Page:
What does Massey do now?

blankenship.gi.top.jpg By Eleanor Bloxham, contributor

FORTUNE -- The board of Massey is preparing for a shareholder showdown on Tuesday in Richmond, Va. After some tense volleys with shareholder activists, the board needs to be ready to answer some rather pointed questions about how it's allowed the company to come under fire-for both the April mine explosion which killed 29, and the subsequent investigation into wrongdoing by the Department of Justice.

Massey board had twice as many meetings on compensation as on safety

Where a board spends its time can say a lot about what it cares about. For example, in the wake of the Lehman Brothers collapse, questions were raised about the infrequent meetings of the finance and risk committee and whether they were paying enough attention to this crucial area of oversight. Massey (MEE) shareholders are similarly publicly questioning whether safety oversight has really been job one for the board, let alone the company.

According to its recent shareholder proxy, Massey's Safety, Environmental and Public Policy board committee met only four times last year. In contrast, the Compensation committee met more than twice that often - ten times in 2009. The Audit committee of the board met nine times and the board itself eight times. (The governance and nominations committee also met only four times.)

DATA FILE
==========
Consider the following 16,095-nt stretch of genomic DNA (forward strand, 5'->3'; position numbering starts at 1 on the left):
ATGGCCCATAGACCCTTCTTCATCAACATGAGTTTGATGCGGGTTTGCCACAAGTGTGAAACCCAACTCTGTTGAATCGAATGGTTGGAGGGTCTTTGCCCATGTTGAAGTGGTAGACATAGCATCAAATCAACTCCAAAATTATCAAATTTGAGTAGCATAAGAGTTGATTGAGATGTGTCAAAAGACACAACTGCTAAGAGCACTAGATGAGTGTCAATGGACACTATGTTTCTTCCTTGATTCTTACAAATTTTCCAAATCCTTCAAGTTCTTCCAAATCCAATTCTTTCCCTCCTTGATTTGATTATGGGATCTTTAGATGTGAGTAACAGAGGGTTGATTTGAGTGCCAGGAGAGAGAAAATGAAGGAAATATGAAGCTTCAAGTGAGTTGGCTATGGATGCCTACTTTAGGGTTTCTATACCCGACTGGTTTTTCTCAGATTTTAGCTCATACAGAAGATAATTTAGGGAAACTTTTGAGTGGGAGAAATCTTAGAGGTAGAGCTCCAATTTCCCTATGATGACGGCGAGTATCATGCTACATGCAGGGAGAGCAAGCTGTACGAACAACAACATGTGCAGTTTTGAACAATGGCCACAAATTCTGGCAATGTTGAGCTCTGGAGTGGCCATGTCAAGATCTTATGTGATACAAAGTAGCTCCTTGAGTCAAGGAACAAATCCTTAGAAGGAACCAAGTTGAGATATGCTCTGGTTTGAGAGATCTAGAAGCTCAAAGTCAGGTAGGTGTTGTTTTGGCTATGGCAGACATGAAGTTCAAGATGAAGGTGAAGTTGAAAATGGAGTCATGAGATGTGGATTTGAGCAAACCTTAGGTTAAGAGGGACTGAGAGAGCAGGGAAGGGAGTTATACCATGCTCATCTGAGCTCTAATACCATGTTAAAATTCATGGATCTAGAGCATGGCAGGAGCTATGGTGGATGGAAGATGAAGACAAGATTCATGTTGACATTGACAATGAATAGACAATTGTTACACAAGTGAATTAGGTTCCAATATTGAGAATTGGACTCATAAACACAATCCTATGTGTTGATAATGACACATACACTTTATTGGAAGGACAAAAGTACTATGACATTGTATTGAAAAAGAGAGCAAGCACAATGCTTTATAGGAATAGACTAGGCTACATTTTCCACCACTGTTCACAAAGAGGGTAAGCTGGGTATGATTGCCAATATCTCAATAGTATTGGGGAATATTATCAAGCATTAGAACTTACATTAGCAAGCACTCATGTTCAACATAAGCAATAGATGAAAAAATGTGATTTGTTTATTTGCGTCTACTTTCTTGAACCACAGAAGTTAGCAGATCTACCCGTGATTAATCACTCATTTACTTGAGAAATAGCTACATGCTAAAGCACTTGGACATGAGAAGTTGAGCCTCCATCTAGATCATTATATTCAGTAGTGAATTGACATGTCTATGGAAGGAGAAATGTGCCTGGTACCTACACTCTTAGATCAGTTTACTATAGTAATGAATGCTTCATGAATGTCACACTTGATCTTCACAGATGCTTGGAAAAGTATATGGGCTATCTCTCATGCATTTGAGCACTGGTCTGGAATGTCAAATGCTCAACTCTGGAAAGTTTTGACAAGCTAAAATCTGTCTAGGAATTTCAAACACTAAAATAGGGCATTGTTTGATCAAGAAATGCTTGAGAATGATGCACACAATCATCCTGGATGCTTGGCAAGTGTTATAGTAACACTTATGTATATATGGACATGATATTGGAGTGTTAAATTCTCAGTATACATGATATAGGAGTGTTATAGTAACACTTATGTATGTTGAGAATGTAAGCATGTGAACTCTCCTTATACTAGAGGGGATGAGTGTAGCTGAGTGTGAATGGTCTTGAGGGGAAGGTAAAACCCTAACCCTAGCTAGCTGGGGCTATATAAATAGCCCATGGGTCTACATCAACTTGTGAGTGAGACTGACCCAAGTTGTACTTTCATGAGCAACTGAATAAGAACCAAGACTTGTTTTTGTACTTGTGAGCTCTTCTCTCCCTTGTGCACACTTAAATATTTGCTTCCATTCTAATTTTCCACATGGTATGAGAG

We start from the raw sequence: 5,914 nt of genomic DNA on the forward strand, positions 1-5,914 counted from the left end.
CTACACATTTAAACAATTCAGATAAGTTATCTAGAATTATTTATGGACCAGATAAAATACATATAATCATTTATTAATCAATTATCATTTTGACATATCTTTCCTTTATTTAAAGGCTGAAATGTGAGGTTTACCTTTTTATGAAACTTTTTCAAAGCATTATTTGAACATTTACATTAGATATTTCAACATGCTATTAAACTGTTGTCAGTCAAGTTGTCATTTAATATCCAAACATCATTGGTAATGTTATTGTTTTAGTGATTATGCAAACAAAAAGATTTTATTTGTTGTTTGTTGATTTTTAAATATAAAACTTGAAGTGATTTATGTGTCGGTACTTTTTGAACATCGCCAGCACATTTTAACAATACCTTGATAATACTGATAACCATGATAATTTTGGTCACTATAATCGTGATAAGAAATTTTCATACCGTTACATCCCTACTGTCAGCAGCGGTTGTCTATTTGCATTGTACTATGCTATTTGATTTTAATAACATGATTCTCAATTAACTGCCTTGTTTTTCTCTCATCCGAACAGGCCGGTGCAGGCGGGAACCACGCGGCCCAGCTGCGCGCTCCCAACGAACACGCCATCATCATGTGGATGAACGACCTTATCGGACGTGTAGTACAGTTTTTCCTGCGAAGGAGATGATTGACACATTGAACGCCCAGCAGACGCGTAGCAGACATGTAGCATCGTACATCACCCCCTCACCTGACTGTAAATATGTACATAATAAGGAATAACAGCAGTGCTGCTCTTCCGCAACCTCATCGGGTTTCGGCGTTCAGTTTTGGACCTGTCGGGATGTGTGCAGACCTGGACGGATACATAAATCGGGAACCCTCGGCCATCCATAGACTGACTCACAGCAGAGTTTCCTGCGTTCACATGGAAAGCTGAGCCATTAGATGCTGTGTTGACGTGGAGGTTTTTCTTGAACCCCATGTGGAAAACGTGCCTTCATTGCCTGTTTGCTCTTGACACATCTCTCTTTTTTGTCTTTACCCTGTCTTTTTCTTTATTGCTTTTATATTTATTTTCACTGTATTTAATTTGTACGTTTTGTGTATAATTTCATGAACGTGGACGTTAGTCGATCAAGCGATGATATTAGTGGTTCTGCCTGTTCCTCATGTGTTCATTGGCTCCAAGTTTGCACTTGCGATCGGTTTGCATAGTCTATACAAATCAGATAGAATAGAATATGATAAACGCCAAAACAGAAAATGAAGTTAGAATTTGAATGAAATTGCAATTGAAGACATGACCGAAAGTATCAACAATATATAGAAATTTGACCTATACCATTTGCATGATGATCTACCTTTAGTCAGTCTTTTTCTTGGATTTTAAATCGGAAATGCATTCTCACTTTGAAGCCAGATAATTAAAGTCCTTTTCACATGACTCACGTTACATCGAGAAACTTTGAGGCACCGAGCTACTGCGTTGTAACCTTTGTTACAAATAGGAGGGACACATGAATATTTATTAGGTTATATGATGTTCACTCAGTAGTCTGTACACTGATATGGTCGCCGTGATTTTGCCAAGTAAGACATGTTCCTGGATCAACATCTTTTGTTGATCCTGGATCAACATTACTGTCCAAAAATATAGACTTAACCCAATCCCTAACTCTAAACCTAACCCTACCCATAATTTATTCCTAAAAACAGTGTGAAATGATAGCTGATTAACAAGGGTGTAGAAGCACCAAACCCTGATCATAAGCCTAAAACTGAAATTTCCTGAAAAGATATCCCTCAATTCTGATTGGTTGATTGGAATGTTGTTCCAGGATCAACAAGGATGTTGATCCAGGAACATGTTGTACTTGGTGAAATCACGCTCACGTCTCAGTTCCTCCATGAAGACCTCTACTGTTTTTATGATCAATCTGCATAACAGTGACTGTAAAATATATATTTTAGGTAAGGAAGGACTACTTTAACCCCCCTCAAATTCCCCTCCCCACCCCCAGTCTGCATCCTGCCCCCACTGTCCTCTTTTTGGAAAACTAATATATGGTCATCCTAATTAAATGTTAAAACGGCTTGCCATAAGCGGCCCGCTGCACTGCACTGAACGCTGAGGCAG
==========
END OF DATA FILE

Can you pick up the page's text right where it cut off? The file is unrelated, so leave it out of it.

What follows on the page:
Recent SEC filings, including one filed May 5, have sought to address shareholder related concerns since the tragedy. The May 5 filing states: "The board puts a priority on Safety and Environmental oversight - All directors participate in quarterly meetings of the Safety, Environmental and Public Policy Committee." The board needs to address whether this is adequate in light of all that has happened.

Only one sentence in the multi-paragraph section of the proxy, entitled Board of Director's Role in Risk Oversight, is devoted to the Safety, Environmental and Public Policy committee. In contrast, the Finance committee receives the most space in the risk oversight section. Massey referred Fortune to its prior press conferences and statements on this and other issues, available on their website.

Are board members leading the committees they're most suited for?

Although all members of the board are said to participate on it, the Safety, Environmental and Public Policy committee is formally comprised of everyone except Chairman and CEO Don Blankenship and Lead Director Admiral Inman. According to the proxy and the May 5 filing, Baxter Philips, the management member of the safety committee, has no background in safety while Don Blankenship is said to have extensive experience, but isn't a member.